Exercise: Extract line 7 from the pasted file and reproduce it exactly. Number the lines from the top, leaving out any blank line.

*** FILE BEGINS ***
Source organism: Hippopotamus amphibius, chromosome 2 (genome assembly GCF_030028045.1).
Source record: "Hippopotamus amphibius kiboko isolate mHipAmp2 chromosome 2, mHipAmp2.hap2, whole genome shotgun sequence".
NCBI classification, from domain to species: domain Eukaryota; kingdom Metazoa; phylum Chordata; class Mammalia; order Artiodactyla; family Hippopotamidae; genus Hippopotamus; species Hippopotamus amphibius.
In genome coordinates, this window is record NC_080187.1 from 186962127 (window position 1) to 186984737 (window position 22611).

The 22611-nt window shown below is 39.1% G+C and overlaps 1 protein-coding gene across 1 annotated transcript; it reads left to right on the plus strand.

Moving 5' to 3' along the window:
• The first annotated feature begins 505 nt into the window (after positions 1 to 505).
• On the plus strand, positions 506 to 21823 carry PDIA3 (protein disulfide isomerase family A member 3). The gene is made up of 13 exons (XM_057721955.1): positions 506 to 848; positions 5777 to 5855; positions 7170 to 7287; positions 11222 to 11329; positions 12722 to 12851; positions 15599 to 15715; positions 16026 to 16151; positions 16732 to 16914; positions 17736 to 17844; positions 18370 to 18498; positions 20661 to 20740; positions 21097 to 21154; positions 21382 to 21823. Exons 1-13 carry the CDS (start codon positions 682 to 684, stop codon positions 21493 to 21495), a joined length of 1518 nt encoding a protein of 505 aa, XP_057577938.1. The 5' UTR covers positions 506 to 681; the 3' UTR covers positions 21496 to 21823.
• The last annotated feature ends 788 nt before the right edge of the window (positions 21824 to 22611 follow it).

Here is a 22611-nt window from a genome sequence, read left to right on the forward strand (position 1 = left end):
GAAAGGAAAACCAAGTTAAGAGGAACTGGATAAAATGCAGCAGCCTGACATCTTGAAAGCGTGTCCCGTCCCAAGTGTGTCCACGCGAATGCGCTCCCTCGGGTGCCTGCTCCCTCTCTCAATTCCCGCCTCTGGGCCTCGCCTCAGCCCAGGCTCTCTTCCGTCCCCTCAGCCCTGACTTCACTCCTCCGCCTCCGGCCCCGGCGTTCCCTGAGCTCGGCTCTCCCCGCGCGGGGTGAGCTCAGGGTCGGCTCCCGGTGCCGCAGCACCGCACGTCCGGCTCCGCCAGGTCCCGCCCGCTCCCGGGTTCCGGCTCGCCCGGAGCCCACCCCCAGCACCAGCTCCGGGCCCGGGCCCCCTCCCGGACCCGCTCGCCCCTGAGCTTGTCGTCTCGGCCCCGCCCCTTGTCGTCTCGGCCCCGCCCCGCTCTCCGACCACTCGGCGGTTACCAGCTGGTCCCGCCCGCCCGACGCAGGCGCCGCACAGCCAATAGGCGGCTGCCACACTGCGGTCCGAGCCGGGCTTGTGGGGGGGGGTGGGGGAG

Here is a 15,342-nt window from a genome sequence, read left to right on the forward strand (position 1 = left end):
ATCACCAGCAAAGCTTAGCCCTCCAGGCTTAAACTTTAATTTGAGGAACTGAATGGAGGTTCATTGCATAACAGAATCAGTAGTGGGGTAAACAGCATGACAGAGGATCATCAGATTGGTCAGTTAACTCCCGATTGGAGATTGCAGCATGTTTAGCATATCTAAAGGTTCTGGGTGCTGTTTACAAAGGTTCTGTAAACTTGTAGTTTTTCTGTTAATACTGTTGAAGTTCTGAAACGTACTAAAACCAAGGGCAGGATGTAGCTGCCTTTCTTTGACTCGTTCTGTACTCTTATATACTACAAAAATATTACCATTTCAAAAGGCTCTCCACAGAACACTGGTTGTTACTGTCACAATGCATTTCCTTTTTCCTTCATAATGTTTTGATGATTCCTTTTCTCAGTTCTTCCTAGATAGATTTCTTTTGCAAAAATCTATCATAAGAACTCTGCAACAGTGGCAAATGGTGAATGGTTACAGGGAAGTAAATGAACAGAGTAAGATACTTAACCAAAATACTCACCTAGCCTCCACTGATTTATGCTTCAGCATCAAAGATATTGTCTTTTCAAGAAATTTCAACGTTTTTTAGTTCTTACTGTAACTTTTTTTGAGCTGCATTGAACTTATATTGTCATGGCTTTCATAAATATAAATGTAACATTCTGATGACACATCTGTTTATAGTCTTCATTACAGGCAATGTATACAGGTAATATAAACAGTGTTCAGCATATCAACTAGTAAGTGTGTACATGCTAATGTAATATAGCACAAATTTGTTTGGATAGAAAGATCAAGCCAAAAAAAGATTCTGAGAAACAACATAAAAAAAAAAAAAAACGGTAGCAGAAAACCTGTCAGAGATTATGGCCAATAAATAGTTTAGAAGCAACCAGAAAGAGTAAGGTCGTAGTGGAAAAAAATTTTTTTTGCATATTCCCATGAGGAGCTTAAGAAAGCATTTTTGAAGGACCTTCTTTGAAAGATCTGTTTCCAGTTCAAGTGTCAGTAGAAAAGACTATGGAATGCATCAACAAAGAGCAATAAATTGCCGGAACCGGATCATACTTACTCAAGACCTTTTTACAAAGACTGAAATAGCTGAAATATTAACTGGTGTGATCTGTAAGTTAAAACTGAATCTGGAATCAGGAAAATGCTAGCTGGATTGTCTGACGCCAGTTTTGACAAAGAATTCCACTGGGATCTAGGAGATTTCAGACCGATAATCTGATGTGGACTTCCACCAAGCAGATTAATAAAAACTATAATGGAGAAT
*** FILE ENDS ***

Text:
• The first annotated feature begins 505 nt into the window (after positions 1 to 505).